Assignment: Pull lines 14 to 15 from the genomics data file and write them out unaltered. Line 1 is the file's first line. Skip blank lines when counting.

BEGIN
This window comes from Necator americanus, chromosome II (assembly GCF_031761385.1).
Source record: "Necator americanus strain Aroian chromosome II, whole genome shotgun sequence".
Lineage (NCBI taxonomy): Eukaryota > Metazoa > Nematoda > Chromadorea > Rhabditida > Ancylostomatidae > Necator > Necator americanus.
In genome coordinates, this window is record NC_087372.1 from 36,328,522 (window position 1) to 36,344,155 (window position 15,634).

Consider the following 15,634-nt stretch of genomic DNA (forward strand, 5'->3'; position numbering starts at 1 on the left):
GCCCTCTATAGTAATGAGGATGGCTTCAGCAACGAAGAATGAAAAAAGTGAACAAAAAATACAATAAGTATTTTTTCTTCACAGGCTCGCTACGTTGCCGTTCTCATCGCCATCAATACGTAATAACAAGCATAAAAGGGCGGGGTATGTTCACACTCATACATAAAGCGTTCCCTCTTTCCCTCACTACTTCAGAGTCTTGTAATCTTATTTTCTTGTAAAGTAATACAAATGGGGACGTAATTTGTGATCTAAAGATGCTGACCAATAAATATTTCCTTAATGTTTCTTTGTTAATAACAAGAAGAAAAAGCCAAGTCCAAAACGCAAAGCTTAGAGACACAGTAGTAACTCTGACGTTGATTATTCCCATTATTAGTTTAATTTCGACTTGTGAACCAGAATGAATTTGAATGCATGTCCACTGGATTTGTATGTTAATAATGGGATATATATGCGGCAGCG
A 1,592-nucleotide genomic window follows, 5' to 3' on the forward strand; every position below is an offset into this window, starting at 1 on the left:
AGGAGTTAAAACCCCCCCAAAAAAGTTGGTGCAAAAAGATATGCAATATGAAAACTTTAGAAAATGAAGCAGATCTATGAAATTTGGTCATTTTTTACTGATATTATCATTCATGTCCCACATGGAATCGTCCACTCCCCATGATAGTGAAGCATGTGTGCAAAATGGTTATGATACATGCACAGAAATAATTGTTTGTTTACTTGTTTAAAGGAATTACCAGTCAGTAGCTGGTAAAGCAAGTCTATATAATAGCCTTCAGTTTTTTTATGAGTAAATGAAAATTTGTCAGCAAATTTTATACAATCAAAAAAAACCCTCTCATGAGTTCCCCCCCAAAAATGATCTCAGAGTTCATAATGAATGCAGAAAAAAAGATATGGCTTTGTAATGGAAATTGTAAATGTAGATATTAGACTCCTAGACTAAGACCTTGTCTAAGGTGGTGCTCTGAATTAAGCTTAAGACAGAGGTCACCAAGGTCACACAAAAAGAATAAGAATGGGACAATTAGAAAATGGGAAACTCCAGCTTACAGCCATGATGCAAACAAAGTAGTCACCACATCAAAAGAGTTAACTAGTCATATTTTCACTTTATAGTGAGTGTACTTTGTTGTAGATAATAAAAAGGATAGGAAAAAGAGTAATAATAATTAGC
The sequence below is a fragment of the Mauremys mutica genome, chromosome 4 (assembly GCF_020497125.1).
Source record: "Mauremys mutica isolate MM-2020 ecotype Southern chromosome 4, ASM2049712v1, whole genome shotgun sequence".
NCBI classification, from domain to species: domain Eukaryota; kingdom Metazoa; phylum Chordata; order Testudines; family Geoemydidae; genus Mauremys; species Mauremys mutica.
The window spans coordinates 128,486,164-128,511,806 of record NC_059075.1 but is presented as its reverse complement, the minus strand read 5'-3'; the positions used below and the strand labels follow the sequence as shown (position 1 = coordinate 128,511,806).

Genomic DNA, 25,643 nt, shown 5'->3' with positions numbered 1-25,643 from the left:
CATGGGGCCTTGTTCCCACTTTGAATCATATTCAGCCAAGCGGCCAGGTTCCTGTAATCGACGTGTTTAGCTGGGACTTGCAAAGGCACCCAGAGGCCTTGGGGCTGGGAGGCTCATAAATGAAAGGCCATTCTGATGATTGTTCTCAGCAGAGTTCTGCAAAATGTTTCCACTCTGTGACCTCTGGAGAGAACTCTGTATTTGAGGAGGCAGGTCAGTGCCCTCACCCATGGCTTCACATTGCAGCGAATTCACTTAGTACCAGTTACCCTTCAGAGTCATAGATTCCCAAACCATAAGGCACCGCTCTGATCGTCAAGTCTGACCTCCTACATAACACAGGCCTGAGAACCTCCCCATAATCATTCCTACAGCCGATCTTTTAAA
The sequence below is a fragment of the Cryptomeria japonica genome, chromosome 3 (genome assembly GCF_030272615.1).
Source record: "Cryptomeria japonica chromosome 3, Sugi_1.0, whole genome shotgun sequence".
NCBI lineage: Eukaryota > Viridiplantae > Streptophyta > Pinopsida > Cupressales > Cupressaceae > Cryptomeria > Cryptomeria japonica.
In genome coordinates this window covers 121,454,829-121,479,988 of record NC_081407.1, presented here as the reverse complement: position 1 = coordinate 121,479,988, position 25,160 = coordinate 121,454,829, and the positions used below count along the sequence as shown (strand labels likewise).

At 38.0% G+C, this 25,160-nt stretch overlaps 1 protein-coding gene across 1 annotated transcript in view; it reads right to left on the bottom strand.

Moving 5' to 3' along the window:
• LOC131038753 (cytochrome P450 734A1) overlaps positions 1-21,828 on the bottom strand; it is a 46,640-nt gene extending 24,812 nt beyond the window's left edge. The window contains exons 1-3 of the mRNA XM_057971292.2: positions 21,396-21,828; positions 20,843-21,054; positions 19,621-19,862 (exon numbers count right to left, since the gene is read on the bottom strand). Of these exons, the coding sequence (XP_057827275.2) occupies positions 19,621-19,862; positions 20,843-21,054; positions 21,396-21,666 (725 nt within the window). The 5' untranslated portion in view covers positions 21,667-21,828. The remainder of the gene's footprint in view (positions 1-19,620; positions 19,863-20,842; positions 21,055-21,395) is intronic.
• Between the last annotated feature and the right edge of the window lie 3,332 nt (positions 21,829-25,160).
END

CATGGGGCCTTGTTCCCACTTTGAATCATATTCAGCCAAGCGGCCAGGTTCCTGTAATCGACGTGTTTAGCTGGGACTTGCAAAGGCACCCAGAGGCCTTGGGGCTGGGAGGCTCATAAATGAAAGGCCATTCTGATGATTGTTCTCAGCAGAGTTCTGCAAAATGTTTCCACTCTGTGACCTCTGGAGAGAACTCTGTATTTGAGGAGGCAGGTCAGTGCCCTCACCCATGGCTTCACATTGCAGCGAATTCACTTAGTACCAGTTACCCTTCAGAGTCATAGATTCCCAAACCATAAGGCACCGCTCTGATCGTCAAGTCTGACCTCCTACATAACACAGGCCTGAGAACCTCCCCATAATCATTCCTACAGCCGATCTTTTAAA
The sequence below is a fragment of the Cryptomeria japonica genome, chromosome 3 (genome assembly GCF_030272615.1).